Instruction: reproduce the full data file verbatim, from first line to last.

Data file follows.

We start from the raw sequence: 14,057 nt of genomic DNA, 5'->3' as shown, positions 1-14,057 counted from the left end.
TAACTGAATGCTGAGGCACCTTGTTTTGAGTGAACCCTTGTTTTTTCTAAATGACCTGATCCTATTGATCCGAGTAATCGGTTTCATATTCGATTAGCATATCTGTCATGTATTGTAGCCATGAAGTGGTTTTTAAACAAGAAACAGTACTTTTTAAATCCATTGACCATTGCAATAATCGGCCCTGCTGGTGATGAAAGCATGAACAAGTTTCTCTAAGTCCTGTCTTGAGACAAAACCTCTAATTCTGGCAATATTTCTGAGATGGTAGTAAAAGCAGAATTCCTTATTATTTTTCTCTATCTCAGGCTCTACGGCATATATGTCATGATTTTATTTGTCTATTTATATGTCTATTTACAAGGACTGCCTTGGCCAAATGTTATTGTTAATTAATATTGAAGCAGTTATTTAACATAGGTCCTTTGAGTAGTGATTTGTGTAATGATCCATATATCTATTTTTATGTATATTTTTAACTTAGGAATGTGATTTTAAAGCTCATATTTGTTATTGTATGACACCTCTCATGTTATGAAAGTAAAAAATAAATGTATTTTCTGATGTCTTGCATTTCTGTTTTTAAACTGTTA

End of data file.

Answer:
We start from the raw sequence: 14,057 nt of genomic DNA, 5'->3' as shown, positions 1-14,057 counted from the left end.
TAACTGAATGCTGAGGCACCTTGTTTTGAGTGAACCCTTGTTTTTTCTAAATGACCTGATCCTATTGATCCGAGTAATCGGTTTCATATTCGATTAGCATATCTGTCATGTATTGTAGCCATGAAGTGGTTTTTAAACAAGAAACAGTACTTTTTAAATCCATTGACCATTGCAATAATCGGCCCTGCTGGTGATGAAAGCATGAACAAGTTTCTCTAAGTCCTGTCTTGAGACAAAACCTCTAATTCTGGCAATATTTCTGAGATGGTAGTAAAAGCAGAATTCCTTATTATTTTTCTCTATCTCAGGCTCTACGGCATATATGTCATGATTTTATTTGTCTATTTATATGTCTATTTACAAGGACTGCCTTGGCCAAATGTTATTGTTAATTAATATTGAAGCAGTTATTTAACATAGGTCCTTTGAGTAGTGATTTGTGTAATGATCCATATATCTATTTTTATGTATATTTTTAACTTAGGAATGTGATTTTAAAGCTCATATTTGTTATTGTATGACACCTCTCATGTTATGAAAGTAAAAAATAAATGTATTTTCTGATGTCTTGCATTTCTGTTTTTAAACTGTTA